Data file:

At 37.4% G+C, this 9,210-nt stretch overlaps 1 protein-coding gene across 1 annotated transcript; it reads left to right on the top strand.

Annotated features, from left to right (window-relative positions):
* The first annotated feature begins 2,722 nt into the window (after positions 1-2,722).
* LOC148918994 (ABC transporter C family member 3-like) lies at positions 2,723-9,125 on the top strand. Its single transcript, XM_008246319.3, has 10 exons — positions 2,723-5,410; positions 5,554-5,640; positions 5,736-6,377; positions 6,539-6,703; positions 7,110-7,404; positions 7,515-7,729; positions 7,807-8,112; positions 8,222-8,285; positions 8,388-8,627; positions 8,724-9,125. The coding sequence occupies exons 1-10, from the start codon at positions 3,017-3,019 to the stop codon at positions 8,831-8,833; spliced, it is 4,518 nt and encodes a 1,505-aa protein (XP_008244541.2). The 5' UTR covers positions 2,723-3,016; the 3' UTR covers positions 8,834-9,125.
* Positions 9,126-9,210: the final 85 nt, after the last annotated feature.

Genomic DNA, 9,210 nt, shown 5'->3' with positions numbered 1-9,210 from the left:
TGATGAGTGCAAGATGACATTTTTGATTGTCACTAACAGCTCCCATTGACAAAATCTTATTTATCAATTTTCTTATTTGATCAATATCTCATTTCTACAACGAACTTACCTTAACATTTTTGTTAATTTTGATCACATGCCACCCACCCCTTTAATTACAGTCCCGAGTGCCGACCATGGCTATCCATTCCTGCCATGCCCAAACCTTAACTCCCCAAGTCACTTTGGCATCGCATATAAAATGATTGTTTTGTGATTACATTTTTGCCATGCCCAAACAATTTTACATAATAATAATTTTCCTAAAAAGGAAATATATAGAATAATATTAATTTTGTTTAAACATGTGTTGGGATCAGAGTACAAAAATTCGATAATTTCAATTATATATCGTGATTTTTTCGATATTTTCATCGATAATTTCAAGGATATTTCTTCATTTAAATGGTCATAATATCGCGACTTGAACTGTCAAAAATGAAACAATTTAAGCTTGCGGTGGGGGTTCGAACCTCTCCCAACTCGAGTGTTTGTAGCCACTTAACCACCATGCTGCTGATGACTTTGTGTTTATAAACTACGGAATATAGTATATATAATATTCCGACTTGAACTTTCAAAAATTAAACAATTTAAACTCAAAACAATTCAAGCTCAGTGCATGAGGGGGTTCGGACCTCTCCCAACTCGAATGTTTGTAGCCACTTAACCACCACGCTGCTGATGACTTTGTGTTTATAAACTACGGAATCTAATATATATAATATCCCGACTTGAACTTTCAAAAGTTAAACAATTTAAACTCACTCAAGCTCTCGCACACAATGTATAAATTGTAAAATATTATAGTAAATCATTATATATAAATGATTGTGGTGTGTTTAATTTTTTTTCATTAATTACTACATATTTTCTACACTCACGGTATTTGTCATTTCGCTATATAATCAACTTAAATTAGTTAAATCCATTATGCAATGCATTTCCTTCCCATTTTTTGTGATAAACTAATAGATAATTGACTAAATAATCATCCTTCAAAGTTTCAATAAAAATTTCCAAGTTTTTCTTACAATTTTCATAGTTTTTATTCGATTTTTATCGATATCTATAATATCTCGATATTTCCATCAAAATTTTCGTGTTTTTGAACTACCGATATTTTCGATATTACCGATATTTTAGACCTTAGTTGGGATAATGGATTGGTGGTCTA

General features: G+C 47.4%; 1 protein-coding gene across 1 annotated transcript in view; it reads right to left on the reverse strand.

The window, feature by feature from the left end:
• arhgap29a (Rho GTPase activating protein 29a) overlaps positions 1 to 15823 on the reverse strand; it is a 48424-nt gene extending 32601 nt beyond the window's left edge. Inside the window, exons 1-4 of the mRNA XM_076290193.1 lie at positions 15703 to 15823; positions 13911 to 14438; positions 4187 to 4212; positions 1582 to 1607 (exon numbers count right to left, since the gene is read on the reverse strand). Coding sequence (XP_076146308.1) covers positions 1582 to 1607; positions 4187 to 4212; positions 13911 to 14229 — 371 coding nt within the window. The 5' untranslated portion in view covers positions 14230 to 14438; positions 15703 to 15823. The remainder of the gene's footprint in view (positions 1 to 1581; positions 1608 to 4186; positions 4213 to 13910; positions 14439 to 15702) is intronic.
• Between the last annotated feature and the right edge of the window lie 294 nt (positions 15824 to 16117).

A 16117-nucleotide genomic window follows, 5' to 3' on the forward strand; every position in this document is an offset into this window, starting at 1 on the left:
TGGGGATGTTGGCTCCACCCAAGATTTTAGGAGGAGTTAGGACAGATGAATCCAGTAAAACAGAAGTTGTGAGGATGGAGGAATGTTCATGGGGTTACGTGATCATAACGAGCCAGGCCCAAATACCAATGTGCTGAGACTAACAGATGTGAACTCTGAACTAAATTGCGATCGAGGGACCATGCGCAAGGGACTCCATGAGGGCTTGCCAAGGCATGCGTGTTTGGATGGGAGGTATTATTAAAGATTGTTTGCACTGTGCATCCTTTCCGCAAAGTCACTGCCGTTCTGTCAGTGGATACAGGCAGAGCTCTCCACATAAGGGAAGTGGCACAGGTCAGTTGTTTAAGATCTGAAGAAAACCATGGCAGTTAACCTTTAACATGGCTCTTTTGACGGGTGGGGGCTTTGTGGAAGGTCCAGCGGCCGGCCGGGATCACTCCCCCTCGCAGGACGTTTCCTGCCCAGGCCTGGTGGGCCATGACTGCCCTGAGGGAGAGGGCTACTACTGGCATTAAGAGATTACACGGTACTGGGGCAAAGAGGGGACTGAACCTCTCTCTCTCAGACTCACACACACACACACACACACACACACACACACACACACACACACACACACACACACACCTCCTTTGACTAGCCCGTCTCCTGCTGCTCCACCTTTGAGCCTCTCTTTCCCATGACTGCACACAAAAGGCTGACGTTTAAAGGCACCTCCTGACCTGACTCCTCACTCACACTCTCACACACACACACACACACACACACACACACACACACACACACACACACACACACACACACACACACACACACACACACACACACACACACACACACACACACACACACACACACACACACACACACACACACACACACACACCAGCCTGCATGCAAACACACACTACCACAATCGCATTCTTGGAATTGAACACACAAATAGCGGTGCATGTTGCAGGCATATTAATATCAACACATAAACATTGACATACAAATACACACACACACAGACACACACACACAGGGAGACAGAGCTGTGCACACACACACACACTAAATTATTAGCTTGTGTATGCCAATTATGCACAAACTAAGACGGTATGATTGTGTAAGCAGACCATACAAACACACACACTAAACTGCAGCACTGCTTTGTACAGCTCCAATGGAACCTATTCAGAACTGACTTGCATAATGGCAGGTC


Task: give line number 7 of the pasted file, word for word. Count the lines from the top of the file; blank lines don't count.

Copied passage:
TGATGAGTGCAAGATGACATTTTTGATTGTCACTAACAGCTCCCATTGACAAAATCTTATTTATCAATTTTCTTATTTGATCAATATCTCATTTCTACAACGAACTTACCTTAACATTTTTGTTAATTTTGATCACATGCCACCCACCCCTTTAATTACAGTCCCGAGTGCCGACCATGGCTATCCATTCCTGCCATGCCCAAACCTTAACTCCCCAAGTCACTTTGGCATCGCATATAAAATGATTGTTTTGTGATTACATTTTTGCCATGCCCAAACAATTTTACATAATAATAATTTTCCTAAAAAGGAAATATATAGAATAATATTAATTTTGTTTAAACATGTGTTGGGATCAGAGTACAAAAATTCGATAATTTCAATTATATATCGTGATTTTTTCGATATTTTCATCGATAATTTCAAGGATATTTCTTCATTTAAATGGTCATAATATCGCGACTTGAACTGTCAAAAATGAAACAATTTAAGCTTGCGGTGGGGGTTCGAACCTCTCCCAACTCGAGTGTTTGTAGCCACTTAACCACCATGCTGCTGATGACTTTGTGTTTATAAACTACGGAATATAGTATATATAATATTCCGACTTGAACTTTCAAAAATTAAACAATTTAAACTCAAAACAATTCAAGCTCAGTGCATGAGGGGGTTCGGACCTCTCCCAACTCGAATGTTTGTAGCCACTTAACCACCACGCTGCTGATGACTTTGTGTTTATAAACTACGGAATCTAATATATATAATATCCCGACTTGAACTTTCAAAAGTTAAACAATTTAAACTCACTCAAGCTCTCGCACACAATGTATAAATTGTAAAATATTATAGTAAATCATTATATATAAATGATTGTGGTGTGTTTAATTTTTTTTCATTAATTACTACATATTTTCTACACTCACGGTATTTGTCATTTCGCTATATAATCAACTTAAATTAGTTAAATCCATTATGCAATGCATTTCCTTCCCATTTTTTGTGATAAACTAATAGATAATTGACTAAATAATCATCCTTCAAAGTTTCAATAAAAATTTCCAAGTTTTTCTTACAATTTTCATAGTTTTTATTCGATTTTTATCGATATCTATAATATCTCGATATTTCCATCAAAATTTTCGTGTTTTTGAACTACCGATATTTTCGATATTACCGATATTTTAGACCTTAGTTGGGATAATGGATTGGTGGTCTA